The Quebec Superior Court, in a decision rendered in Canadian Royalties Inc. v. Nearctic Nickel Mines Inc. on September 22, 2010, confirmed a consensual arbitrator's ability to order specific performance of contracts.

Briefly, the two parties had entered into an option and joint venture agreement for the commercial development of a mining property in Northern Québec. Under the agreement, the minority partner had an obligation to transfer 10% of its interest in the property to the majority partner subject to obtaining a bankable feasibility study that was to be financed by the majority partner.

The majority partner financed the feasibility study, but the minority partner refused to transfer 10% of its interest in the property on the grounds that the feasibility study did not satisfy the contractual condition for the transfer of the interest. Pursuant to the joint venture agreement, the dispute went to arbitration. The arbitrator found that the feasibility study did satisfy the contractual condition and ordered the minority partner to transfer 10% of its interest in the mining property to the majority partner.

The case was brought before the Superior Court. While the majority partner asked for the homologation of the final award, the minority partner asked to have the award annulled on the grounds that the transfer order issued by the arbitrator was injunctive in nature and only the Superior Court could grant injunctions.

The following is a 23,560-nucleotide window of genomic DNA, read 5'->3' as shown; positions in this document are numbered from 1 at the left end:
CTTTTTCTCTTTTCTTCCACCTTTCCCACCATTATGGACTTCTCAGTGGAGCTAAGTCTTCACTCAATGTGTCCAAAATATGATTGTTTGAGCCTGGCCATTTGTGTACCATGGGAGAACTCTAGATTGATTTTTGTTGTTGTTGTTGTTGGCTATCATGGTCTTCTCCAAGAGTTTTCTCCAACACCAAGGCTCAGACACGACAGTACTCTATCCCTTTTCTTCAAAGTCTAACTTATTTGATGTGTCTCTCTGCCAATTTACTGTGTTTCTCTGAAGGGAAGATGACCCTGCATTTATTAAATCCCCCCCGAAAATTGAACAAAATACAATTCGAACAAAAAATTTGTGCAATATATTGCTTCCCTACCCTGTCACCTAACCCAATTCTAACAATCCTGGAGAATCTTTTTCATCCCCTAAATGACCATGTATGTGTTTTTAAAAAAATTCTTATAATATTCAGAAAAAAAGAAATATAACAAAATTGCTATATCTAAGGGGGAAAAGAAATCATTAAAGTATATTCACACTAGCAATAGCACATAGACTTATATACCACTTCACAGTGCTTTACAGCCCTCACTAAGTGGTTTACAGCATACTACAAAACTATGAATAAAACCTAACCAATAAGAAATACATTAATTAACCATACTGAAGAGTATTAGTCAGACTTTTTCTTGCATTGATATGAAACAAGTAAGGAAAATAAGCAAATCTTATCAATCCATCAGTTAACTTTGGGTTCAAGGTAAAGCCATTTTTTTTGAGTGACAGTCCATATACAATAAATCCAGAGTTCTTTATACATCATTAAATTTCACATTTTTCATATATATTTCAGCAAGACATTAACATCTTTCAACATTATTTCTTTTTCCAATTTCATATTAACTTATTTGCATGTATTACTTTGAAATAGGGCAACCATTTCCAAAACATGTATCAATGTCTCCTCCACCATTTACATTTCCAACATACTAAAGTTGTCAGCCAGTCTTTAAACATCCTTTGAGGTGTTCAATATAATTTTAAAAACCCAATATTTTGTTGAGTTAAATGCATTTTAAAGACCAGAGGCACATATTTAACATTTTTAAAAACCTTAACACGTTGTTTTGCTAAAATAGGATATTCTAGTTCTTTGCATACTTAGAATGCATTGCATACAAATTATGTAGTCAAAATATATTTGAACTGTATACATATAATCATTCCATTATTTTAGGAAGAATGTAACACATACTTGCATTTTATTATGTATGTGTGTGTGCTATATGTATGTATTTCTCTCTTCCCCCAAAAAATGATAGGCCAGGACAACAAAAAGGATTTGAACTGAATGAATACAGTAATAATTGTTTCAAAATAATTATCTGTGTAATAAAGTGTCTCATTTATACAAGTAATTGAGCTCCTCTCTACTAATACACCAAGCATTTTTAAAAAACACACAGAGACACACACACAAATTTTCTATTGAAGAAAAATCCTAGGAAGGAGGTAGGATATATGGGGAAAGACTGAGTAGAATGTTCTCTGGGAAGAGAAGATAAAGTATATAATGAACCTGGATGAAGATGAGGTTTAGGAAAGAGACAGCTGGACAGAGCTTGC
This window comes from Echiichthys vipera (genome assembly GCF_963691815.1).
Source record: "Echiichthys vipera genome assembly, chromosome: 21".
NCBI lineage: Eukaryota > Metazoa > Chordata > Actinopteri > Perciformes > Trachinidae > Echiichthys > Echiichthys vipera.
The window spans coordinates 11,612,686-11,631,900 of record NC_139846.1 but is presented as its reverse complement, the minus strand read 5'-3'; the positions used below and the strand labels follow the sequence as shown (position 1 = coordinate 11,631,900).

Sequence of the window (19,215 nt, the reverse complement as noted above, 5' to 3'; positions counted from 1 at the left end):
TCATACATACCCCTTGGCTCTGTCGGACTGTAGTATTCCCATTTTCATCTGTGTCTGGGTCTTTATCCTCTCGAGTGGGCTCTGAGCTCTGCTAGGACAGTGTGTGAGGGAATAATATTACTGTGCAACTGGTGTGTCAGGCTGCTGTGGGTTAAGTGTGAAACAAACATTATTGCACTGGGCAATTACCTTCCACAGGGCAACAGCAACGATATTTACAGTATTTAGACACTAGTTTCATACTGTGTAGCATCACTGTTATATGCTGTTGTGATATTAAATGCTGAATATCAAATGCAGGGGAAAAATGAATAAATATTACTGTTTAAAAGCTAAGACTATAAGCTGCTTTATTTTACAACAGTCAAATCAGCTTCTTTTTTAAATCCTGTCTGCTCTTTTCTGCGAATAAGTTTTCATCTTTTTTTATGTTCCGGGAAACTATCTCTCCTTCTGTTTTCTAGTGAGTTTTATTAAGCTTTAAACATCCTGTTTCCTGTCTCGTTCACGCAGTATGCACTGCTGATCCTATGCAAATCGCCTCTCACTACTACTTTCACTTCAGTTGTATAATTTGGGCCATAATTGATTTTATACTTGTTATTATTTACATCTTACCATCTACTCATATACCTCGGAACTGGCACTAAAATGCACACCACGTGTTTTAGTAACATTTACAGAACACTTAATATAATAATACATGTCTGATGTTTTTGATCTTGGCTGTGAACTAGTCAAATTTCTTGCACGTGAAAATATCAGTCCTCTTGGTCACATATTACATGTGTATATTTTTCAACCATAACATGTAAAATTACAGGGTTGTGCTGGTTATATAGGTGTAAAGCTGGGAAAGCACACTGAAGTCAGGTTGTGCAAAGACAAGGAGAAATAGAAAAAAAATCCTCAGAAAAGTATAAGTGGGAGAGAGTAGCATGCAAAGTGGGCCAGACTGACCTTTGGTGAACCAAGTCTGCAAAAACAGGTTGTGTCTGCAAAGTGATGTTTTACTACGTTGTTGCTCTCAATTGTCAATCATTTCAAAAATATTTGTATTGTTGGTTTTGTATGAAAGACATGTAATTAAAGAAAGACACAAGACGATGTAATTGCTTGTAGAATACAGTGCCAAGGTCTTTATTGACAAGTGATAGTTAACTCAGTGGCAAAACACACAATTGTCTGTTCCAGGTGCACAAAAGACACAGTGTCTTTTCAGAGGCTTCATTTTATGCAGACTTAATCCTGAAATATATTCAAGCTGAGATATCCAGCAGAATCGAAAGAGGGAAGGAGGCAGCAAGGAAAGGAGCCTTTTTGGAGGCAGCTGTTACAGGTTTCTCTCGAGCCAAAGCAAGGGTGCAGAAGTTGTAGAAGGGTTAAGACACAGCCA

The Superior Court homologated the award and dismissed the motion to annul it. Justice Fraiberg, while recognizing that arbitrators did not have the power to grant injunctions, distinguished between an injunction and specific performance of a contract and concluded that arbitrators could give orders of specific performance of contractual obligations.

According to Justice Fraiberg, the power to grant injunctions is a discretionary power of the Court, while specific performance falls within the terms of the contract. The Court added that what made injunctions different from orders of specific performance was that defaulters could be punished by imprisonment. Justice Fraiberg ended by saying that:

If Quebec arbitrators could not give orders of specific performance of contracts not amounting to injunctions, they would be lame ducks and arbitration would not be taken seriously as an effective and complete means of resolving commercial disputes. This surely was not the intent of the 1986 legislative reform.

The decision of the Quebec Superior Court is being appealed. A decision by the Quebec Court of Appeal on this important matter is expected before the end of 2011 and will no doubt be the topic of another information bulletin.